Pro tip: never install the app.

Chvrches cancelled on Outside Lands, and the official app never pushed an update. (You had ONE JOB.) We found out by word of mouth from someone who had read it on Twitter an hour before.

This kind of fail has been my experience with every festival- or conference-related app I've ever seen.

Never install the app. They're all made my third-party dot-com carpetbaggers running some kind of con on the people who actually make the event go.

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10 Responses:

  1. John Adams says:

    My app updated in under 10 minutes.

    There was a major bug though. It only
    updated the main schedule and not the "my schedule" section which was fucking stupid.

    I find free festival apps highly useful but frequently untested and buggy.

  2. Geoff Smith says:

    I loved using the Warped Tour app. You install it, select your date on the tour... and then you have to go to the venue, look at the schedule posted at 11 AM on a wall and manually enter the locations, band names and times for the acts you want to see. I ended up using a dead tree copy of the schedule.

  3. John Adams says:

    I had no problem with the app updating, but it was buggy as shit. It updated the main schedule in less than ten minutes of finding out chvrches was cancelled. It failed to update individual user schedules or remove it from "my schedule"

  4. Tom Boutell says:

    There's a lot of carpetbagging and a lot of well-intentioned "we have this amazing friend who's a programmer" that goes on.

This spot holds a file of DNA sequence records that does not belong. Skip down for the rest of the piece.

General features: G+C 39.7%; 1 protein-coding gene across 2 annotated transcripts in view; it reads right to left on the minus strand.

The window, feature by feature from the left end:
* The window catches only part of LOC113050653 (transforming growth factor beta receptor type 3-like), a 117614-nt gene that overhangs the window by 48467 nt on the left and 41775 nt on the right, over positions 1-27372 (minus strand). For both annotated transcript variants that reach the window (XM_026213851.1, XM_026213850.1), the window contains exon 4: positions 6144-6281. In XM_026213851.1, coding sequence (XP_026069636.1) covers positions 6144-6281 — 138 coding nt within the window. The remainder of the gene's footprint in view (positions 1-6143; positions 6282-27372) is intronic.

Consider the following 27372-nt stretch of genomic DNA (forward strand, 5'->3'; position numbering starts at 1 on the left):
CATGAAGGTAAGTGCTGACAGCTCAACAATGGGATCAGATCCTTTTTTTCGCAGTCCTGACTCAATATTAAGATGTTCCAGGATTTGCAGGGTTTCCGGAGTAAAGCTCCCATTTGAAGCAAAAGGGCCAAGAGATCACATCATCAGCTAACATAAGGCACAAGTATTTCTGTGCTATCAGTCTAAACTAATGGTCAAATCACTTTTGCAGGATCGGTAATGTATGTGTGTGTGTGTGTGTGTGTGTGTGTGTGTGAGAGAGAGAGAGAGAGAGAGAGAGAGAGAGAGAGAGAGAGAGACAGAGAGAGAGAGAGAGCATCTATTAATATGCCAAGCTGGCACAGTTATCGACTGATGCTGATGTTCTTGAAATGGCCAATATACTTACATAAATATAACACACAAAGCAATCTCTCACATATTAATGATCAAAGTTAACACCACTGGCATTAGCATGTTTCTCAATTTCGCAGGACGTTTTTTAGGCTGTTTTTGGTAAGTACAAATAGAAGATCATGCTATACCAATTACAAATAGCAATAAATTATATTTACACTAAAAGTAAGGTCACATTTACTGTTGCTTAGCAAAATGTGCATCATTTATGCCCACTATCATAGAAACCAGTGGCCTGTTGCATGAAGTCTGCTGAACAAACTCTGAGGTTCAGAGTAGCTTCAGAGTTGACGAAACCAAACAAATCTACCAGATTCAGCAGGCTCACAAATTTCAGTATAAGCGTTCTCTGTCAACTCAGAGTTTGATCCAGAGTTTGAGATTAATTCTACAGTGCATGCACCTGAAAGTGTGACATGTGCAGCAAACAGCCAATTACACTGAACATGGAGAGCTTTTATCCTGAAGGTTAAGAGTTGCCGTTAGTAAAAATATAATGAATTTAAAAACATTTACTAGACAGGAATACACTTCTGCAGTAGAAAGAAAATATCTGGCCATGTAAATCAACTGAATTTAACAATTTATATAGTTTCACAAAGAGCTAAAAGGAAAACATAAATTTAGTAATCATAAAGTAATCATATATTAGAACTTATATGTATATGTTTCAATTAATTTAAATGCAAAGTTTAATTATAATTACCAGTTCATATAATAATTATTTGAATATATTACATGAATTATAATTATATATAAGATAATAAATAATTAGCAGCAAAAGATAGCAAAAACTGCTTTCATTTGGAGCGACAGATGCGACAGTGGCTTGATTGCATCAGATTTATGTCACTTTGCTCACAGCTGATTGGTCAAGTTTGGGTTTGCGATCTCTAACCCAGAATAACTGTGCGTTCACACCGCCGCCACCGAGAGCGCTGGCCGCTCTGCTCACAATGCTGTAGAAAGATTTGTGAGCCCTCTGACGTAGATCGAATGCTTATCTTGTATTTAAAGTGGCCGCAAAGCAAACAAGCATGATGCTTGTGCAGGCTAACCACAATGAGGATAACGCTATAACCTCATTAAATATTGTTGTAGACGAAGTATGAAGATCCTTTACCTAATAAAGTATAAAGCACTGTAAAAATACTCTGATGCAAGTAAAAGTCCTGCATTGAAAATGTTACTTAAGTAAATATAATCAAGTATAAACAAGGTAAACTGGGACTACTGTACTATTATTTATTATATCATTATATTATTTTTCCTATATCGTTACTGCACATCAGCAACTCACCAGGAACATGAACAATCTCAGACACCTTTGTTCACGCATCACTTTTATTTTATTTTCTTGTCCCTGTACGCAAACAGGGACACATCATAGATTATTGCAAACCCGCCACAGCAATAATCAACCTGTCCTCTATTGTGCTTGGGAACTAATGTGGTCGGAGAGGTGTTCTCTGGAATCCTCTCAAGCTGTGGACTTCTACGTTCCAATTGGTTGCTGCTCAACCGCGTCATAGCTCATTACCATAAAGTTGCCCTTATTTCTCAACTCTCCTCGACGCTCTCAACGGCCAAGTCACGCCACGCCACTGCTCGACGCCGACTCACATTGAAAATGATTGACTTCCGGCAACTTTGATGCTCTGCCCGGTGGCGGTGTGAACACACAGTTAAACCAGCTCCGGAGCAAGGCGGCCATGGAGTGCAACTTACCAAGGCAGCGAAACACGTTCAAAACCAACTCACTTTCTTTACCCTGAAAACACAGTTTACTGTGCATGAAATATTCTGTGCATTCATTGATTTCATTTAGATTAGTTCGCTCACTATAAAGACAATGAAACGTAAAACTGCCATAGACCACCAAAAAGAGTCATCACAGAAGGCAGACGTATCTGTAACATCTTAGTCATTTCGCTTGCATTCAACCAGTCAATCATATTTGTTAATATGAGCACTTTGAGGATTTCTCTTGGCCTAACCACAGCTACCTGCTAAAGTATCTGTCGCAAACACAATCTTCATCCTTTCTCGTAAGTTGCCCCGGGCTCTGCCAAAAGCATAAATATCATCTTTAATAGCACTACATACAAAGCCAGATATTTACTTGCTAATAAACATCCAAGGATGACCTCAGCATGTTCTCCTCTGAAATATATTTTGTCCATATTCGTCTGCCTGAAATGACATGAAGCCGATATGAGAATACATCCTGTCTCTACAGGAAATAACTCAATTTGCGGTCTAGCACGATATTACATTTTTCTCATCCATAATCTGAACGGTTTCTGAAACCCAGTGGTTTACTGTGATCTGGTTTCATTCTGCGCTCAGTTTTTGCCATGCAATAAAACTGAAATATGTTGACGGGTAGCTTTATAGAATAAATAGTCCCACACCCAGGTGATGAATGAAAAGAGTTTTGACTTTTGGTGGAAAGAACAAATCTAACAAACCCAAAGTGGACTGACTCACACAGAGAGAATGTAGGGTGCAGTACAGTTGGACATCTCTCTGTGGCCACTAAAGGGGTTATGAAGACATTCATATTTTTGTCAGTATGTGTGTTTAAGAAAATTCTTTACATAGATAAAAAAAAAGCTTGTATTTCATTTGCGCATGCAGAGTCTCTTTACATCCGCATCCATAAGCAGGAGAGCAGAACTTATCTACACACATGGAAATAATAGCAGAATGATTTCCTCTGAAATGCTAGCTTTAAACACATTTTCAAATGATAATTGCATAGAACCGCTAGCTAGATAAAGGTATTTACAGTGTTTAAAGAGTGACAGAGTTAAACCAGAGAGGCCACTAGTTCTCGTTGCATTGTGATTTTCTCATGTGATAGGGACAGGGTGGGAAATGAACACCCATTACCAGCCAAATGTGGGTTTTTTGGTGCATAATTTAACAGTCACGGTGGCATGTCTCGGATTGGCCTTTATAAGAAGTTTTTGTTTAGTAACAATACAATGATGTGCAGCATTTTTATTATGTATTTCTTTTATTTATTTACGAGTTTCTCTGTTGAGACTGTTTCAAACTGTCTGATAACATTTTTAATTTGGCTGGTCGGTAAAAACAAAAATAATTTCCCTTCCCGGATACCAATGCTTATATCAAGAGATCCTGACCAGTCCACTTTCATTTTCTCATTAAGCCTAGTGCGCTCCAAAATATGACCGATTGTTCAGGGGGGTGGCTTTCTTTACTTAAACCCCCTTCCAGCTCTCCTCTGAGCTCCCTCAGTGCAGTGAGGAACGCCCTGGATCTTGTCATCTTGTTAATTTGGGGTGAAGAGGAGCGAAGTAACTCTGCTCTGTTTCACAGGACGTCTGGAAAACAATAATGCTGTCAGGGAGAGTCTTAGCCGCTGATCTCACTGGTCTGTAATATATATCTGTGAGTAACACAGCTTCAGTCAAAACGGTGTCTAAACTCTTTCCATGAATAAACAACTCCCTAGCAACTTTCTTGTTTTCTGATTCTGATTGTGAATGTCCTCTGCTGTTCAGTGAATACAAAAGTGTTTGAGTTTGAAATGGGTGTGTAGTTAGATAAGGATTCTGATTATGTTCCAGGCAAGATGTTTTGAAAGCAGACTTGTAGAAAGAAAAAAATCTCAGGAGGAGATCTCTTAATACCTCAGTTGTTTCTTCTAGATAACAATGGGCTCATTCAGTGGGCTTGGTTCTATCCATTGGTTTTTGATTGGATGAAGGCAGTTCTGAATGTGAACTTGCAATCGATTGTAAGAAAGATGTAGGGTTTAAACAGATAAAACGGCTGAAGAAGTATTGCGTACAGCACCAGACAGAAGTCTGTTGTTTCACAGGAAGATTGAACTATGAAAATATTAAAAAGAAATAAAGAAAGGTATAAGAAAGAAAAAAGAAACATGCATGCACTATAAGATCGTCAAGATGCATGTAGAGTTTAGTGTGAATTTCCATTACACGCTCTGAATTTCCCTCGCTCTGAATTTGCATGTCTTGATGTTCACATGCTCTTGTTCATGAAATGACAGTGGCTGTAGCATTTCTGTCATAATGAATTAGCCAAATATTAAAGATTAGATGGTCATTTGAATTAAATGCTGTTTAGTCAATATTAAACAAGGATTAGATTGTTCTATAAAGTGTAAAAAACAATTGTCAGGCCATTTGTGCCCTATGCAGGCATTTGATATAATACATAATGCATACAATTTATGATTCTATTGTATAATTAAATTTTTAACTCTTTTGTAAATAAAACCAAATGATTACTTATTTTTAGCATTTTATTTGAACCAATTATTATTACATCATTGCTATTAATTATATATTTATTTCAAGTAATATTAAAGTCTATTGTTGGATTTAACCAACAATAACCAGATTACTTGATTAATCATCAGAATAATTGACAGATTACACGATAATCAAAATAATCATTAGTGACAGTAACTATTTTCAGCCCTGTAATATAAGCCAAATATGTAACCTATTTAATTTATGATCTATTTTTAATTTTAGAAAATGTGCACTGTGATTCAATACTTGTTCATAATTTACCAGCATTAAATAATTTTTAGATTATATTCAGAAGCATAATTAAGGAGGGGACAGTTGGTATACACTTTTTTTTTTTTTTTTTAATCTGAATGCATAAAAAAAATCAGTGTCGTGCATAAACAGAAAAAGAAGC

It seems like a natural opportunity for a good open source app to emerge. Every indie event promoter has a motivation to contribute some resources but not enough time and money to need or want to completely own the result.

  5. Jef Poskanzer says:

    The whole idea of apps is offensive. I say we go on strike and just develop in HTML5. Not that it's particularly better, but at least it's cross-platform.

    • James says:

      I'd go even further and combine your and Tom's suggestion above if I thought there was any chance of getting people to use integrated h-event readers in their calendars. The mobile device vendors have more than a little incentive to support it, but not really enough because their execs are so clueless for things that would actually make their customers' lives easier. It's like never getting a full-featured editor or database from any of the commercial OS vendors. They all think they can squeeze revenue out of essential features and would rather do that than cover all the bases.

    • Richard says:

      "Apps"? Back in my day we called them "URLs", and there was this whole platform independence thing that folks got excited about.

      I remember how elated I was when first mucking around with Mosaic thinking "I can see that I'll never have to write UI code for straightforward stuff ever again. Hallelujah!"

  6. Joyce Tang says:

    I just did a conference where they encouraged all their attendees to download the app to save on printing personalize agendas. The day of the conference rolls around and the app failed to populate individual user schedules... Cue me and the team printing and stapling almost 400 agendas at 5:45am, 45 minutes before registration opened. .

  7. Oh, and let us not forget the "This app needs some serious bandwidth to operate" thing coupled with the "30,000 people served off a single EDGE tower over a mile away".